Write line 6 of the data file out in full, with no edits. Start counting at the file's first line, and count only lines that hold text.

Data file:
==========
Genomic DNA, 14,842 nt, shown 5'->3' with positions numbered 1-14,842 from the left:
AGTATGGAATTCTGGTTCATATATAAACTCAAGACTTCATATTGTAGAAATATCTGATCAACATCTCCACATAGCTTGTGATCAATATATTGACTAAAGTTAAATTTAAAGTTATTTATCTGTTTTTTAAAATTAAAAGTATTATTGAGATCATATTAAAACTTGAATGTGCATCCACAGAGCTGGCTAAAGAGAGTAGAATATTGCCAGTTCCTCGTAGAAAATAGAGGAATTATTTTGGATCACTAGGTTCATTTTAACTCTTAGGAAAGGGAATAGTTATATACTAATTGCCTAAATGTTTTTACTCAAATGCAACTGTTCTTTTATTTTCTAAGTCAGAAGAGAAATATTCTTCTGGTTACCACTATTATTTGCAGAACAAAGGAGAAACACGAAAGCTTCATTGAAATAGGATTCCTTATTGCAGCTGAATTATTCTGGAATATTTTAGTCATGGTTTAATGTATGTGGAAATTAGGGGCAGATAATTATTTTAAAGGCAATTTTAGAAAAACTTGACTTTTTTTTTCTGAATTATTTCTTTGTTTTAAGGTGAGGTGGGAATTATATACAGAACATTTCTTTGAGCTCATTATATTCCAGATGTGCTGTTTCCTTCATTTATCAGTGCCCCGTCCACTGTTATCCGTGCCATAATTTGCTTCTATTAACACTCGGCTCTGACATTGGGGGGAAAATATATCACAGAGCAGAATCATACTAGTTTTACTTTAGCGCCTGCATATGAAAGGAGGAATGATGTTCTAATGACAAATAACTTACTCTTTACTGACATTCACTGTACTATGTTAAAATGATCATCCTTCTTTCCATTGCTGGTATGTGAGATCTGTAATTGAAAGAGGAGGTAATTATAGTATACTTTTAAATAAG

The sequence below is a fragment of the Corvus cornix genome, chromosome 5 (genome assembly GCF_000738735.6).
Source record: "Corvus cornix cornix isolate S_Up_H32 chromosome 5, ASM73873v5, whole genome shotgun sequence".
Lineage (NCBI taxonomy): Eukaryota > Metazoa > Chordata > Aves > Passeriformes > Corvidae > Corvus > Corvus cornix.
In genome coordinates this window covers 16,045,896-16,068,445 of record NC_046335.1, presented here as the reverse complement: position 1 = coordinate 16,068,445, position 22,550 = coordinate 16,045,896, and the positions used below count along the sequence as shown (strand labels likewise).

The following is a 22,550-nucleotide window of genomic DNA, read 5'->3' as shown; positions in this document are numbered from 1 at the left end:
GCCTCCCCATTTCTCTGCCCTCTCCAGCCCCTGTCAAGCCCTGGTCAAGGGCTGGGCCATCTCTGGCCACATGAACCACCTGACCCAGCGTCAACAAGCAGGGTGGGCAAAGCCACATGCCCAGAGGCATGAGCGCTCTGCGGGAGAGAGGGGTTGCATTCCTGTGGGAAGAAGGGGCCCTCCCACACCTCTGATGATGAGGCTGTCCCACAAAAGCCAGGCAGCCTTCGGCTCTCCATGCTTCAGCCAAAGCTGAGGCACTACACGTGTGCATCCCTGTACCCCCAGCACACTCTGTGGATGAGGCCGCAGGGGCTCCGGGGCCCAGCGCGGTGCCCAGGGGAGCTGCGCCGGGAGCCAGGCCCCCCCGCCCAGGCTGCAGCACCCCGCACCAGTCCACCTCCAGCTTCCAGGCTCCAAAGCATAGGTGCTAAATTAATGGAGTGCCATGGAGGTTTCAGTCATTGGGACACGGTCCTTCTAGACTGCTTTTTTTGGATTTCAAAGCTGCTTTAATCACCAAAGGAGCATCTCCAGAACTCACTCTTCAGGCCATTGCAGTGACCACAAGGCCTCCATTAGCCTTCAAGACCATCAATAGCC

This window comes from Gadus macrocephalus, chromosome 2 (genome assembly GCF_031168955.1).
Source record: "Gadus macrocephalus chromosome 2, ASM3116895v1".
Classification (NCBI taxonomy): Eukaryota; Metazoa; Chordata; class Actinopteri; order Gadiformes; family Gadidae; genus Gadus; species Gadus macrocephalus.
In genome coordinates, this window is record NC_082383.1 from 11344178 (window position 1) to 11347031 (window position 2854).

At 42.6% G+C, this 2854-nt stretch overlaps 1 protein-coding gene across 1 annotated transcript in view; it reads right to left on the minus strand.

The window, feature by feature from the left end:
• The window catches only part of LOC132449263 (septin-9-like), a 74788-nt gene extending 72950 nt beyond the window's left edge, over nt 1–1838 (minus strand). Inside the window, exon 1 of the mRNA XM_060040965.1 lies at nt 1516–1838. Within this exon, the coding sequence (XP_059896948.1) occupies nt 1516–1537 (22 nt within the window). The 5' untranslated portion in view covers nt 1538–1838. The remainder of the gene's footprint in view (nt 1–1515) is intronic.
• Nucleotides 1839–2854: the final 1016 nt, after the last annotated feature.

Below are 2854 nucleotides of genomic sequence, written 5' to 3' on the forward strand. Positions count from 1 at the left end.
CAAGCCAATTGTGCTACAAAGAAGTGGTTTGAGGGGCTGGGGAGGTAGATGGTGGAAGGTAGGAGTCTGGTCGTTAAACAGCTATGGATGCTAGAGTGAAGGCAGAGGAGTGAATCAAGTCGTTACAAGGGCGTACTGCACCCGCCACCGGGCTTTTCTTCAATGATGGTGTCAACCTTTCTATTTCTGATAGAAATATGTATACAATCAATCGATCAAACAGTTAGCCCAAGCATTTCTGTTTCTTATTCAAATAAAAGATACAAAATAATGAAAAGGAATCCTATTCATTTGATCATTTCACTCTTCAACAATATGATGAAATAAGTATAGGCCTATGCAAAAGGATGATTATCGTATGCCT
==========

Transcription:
In genome coordinates this window covers 16,045,896-16,068,445 of record NC_046335.1, presented here as the reverse complement: position 1 = coordinate 16,068,445, position 22,550 = coordinate 16,045,896, and the positions used below count along the sequence as shown (strand labels likewise).